This form of technology is one of the main reasons I solidly stand by my assertion that parenting today is tougher than what our parents had to deal with. The smiling faces, grand adventures, and painted pictures of perfection we scroll through on a relentless basis can make us question ourselves- especially as parents. In sifting through our feeds, while not intentionally, we’ve all at one point or another compared ourselves to our peers on the internet.

Geez, what a great trip. I wish I had the money right now to take the boys on vacation. My kids will never be able to take a trip like that.

Wait, how did they get all their kids to actually smile for a picture? I wish Tommy would stop purposely crossing his eyes every time we want a nice picture. Why does he keep messing with us like that? What a little…

What in the actual hell? Are they at the opera? The opera! My kid can’t even sit still for Incredibles 2? Forget that, they can’t even make it through the cartoon short before the actual movie without tossing a bucket of popcorn at somebody’s head! What am I doing wrong!?

Ugh, I suck as a parent.

As we scroll through, defeated and questioning our worth as parents, we forget that perfection, in any aspect of life, ESPECIALLY as parents, is without question and unequivocally…IMPOSSIBLE. And, that’s okay! Rarely do we post the bad parts of our day, the trying times that test our will and sanity, and I often wonder, what if more people didn’t hide the crazy? Would we all actually be happier? I don’t know, I think maybe posting reality might be a ton more interesting than the Rockwellesque perfection we as parents try to convey through our posts. “Everything’s great here. We’re just as we should be.” This we shakily type into our phones as the kids circle around us, spears in hand like the savage boys from Lord of the Flies.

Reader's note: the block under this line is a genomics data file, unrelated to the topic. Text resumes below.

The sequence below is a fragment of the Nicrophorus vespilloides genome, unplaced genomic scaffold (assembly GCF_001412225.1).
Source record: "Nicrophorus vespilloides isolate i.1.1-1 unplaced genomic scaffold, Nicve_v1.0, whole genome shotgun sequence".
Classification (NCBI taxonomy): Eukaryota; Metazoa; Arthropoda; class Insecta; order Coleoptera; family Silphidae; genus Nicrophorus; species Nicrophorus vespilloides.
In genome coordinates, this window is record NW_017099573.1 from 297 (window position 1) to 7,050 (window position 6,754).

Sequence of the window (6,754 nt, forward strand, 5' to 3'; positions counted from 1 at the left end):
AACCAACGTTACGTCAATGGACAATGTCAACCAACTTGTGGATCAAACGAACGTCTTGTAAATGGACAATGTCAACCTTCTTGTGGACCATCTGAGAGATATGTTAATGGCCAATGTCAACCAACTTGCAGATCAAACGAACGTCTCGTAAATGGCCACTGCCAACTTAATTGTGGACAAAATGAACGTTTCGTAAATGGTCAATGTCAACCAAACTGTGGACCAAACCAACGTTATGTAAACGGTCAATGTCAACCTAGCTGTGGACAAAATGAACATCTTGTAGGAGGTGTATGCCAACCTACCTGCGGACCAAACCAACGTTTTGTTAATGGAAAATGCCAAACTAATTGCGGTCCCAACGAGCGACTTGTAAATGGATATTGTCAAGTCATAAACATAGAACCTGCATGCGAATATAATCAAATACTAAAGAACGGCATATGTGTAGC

Do my wife and I hide our family’s crazy sometimes? Of course. I’m not claiming to be better than anybody. If you follow me on Facebook, you know I post some those attempts at “perfect” photos here and there of us fishing, at Medieval Times, or at breakfast, but the real stories are in the reality behind those posts. The kid that ate a minnow from the bait bucket just moments before we caught that bluegill. The pancake chucked across the restaurant that ended up in the lap of some very unhappy and judgmental elderly patron. Do I want to get better at accepting the chaos and insanity that really unfolds behind the scenes? Absolutely, and because of that want and need for change, I decided to start blogging. I want to connect more with people about accepting where we are really at in our lives. I want to help people laugh and feel more comfortable with the concept of simply staying above water, because honestly, at the end of the day, we’re at least trying to swim, right?